Explore the connections between a range of cultural contexts that make use of and depend upon music for their structures of meaning. You will study the roles and uses of music in mediating events, places and identity in film, TV, radio and online environments. This module will connect issues and ideas via the common thread of the use of music to mediate meaning.

Study a range of theoretical perspectives on media and culture. You will develop critical thinking skills while you focus on the original work of key theorists whose ideas continue to be significant and relevant today including Jean Baudrillard, Roland Barthes, Stuart Hall and Walter Benjamin. This module will enable you to develop an extensive knowledge of different theoretical voices in media and cultural studies, and how these voices contribute to debates surrounding the role of media in today?s global society.

Gain real-world industry experience by working with industry professionals. This module will provide a platform for you to apply your theoretical knowledge to produce new, practical and creative content. You will experience how a chosen media/cultural industry operates and undertake a live project having received a brief from an industry professional.

Understand how to practically conduct research. In preparation for your major project, this module will see you critically explore key research methodologies including textual analysis, content analysis, critical discourse analysis, questionnaires, interviews, observation, ethnography and Netenography. You will understand effective strategies for gathering empirical work, understand issues such as ethical dilemmas and researcher bias and how they may be mitigated, and how to analyse data. This module will enhance your study skills such as critical reading, critical writing and presenting.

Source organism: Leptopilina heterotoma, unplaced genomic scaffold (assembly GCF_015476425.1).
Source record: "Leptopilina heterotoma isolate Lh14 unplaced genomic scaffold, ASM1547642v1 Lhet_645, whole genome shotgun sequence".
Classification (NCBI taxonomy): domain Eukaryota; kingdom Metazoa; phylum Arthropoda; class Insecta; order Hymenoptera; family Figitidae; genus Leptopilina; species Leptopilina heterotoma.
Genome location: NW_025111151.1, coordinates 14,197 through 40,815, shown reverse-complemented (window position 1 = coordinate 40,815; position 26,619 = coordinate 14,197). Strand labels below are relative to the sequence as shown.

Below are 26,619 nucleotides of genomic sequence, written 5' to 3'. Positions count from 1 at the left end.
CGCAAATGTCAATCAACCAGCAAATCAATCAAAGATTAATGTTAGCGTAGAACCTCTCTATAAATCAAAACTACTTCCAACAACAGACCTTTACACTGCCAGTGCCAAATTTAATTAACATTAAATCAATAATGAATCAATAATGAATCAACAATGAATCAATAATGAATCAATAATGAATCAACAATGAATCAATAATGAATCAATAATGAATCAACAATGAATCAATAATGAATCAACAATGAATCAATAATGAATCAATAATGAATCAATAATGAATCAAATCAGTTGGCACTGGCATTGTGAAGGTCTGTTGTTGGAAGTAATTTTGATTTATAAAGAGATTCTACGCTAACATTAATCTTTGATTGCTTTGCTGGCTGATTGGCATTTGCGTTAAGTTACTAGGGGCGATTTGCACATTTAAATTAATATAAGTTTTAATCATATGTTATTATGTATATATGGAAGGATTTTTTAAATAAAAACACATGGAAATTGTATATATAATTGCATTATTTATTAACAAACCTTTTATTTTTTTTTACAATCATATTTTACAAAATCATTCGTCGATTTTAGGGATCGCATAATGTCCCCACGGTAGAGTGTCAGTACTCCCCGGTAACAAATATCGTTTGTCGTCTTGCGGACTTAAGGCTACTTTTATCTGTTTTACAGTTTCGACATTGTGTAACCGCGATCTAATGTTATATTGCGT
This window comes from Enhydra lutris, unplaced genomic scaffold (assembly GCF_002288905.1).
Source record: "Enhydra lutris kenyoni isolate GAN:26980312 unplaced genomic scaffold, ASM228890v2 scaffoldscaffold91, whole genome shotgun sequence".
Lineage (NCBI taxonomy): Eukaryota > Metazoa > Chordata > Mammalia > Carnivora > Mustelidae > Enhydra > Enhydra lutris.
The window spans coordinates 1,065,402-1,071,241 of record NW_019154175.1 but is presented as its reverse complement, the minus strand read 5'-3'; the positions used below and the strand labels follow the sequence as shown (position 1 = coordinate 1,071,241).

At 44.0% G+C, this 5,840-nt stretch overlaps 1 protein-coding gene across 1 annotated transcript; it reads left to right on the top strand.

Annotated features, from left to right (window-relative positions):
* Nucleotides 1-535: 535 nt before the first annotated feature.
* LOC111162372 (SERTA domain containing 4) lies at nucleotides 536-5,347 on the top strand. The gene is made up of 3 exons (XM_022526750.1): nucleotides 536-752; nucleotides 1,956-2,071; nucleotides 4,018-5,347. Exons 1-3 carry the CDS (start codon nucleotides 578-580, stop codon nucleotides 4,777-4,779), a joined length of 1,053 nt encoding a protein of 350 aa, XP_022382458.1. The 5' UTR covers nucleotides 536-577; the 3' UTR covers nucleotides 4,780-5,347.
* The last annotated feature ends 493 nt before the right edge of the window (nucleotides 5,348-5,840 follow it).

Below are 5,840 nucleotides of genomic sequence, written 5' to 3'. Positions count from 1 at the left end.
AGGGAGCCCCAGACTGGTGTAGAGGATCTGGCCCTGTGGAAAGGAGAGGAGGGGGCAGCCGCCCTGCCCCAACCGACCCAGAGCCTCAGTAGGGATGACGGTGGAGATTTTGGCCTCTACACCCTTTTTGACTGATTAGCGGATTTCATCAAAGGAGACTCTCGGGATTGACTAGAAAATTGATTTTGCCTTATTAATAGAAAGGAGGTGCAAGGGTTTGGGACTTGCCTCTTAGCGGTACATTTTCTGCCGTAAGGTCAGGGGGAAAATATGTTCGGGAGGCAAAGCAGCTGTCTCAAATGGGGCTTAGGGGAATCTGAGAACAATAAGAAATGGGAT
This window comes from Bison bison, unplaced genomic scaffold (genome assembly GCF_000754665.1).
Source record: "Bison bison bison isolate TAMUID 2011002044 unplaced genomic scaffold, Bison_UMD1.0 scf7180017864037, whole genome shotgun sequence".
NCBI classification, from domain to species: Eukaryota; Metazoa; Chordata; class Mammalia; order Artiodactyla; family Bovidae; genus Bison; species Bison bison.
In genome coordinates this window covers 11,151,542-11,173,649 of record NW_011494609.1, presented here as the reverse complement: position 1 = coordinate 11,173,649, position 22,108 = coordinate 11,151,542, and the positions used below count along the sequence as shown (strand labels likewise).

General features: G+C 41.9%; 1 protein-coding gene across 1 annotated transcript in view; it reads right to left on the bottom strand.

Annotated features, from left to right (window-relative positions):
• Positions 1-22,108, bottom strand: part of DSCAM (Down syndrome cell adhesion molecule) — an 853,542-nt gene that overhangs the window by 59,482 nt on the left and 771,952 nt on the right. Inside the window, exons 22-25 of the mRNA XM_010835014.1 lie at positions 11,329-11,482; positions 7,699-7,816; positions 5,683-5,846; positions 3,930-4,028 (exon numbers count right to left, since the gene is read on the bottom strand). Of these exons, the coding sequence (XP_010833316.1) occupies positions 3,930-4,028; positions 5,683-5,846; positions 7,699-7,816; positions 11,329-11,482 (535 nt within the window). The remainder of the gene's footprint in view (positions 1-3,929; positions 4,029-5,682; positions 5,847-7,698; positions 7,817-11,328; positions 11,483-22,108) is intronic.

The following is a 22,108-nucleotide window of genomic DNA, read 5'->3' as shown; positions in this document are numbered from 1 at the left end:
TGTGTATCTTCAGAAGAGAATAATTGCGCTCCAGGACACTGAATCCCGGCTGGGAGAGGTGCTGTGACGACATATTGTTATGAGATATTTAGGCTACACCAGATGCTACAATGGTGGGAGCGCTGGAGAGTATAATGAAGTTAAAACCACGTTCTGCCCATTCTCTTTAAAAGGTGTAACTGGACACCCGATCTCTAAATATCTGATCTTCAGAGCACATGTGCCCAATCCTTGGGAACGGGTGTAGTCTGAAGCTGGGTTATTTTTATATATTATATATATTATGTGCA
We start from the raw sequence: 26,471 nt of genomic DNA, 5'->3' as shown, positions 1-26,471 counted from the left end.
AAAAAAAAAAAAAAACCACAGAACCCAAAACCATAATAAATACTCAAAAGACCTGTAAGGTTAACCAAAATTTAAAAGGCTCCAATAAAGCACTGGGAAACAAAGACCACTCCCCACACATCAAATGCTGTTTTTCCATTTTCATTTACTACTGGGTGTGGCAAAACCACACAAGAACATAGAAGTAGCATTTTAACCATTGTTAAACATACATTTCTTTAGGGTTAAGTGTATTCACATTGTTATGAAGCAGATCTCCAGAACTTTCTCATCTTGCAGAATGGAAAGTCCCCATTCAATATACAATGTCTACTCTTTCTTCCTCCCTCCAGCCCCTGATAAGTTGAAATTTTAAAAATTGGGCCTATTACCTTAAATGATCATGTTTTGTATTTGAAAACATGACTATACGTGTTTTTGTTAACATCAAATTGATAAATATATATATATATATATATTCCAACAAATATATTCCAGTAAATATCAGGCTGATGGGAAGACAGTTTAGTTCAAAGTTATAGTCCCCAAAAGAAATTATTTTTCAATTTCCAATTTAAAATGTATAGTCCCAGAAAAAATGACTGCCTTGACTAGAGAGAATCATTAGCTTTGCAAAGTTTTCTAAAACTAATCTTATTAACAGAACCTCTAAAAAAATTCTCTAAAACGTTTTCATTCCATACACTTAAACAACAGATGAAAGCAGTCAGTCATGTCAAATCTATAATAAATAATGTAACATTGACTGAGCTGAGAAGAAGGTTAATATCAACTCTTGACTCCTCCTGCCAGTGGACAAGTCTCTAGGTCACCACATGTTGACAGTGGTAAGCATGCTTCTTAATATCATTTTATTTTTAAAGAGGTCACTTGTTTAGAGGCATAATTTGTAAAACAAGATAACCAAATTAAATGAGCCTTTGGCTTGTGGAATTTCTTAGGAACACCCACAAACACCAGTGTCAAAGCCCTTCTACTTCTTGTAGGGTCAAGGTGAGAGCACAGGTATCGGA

Consolidate your studies and tailor your learning experience by defining an area of academic investigation, practice or creative exploration. You will be supported by tutors and media professionals while you pursue either a major academic, professional or creative project.

Critically investigate forms of discrimination within a media and cultural context. You will define discriminatory practices such as racism, sexism, homophobia and class issues before exploring the interdisciplinary nature of discrimination. This module will encourage you to understand ways in which discrimination can be challenged within media and cultural industries. Your studies will focus on the works of various anti-discriminatory organisations, campaign groups and industry professionals who are committed to social change.

Apply post-war psychosocial thinking to the question of contemporary citizenship. Neoliberal rationalities may be diverse and chaotic but they do depend on the construction of certain `ideal' citizens: this module will ask if happiness and self-control play a role in that construction. You will examine the creation of modern interiority, popular psychology and the role of big pharmacology in order to ask `is optimism cruel?'.

Critically explore the ways in which new media technologies have become embedded within the practices of everyday life. Across the module, you will consider how mobile media technologies influence and shape the ways in which we navigate through time and space, and how they have altered our experiences of leisure and pleasure, created new realms to perform fan identities, and the ways in which we produce and consume news content. This module will see you investigate, select and apply key concepts such as technological determinism, post-fandom, the panopticon, Online Disinhibition Effect, and presumption to specific aspects of mobile media culture.

Investigate the relationship between mainstream culture and the reproduction of social inequalities and social injustice. This module will take the monster as its focus in order to introduce some of the ways marginalised people and populations are presented as threats. You will study cultural representations in reality television and factual welfare programming to ask just how fear, hate and disgust are circulated and why.

Explore the relationship artists have cultivated with the media. From international dissident Chinese artist and activist Ai Weiwei, who uses art and social media to inspire global audiences, to US 1970s avant-garde feminist film-maker Martha Rosler, this module will explore how artists use Twitter, television and art-house movie theatres to disseminate challenging cultural and political questions.